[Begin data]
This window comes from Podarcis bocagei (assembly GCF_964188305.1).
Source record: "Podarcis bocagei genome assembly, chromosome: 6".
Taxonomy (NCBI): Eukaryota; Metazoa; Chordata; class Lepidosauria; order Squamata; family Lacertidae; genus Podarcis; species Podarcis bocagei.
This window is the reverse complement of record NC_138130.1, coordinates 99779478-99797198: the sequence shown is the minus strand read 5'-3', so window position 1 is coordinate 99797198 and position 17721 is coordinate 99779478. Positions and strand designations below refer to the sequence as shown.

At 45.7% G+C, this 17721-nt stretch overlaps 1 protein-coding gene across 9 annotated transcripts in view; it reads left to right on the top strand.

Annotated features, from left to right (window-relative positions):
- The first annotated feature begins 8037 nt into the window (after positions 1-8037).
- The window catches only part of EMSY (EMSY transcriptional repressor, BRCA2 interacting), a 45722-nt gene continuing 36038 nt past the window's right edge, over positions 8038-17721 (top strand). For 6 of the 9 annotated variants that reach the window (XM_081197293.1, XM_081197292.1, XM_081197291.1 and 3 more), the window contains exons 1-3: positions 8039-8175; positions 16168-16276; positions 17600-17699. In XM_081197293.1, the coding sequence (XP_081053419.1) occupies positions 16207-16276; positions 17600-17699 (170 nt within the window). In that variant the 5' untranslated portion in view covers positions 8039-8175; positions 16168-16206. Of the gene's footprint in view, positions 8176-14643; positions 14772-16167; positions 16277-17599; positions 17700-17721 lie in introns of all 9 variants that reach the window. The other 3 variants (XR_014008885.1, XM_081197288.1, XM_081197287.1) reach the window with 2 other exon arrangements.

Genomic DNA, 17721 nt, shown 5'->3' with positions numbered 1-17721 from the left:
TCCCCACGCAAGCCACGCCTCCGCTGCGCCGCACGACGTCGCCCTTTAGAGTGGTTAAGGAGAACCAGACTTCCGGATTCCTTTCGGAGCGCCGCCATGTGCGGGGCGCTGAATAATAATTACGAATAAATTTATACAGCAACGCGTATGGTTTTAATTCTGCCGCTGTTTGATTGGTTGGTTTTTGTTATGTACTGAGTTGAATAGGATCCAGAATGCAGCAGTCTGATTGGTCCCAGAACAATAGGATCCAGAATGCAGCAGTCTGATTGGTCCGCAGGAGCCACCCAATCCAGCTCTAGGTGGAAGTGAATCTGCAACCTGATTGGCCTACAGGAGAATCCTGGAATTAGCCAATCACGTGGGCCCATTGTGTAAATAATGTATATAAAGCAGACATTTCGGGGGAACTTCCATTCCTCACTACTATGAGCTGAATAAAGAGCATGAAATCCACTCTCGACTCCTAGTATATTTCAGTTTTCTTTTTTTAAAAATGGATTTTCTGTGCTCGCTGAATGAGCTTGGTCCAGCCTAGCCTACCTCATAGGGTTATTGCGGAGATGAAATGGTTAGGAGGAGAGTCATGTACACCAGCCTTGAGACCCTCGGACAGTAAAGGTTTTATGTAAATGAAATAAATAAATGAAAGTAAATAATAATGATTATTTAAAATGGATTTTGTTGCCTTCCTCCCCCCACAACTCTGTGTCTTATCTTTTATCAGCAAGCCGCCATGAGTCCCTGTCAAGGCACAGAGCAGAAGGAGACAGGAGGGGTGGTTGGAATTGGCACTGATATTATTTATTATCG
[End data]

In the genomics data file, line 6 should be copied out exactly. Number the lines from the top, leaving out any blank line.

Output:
Annotated features, from left to right (window-relative positions):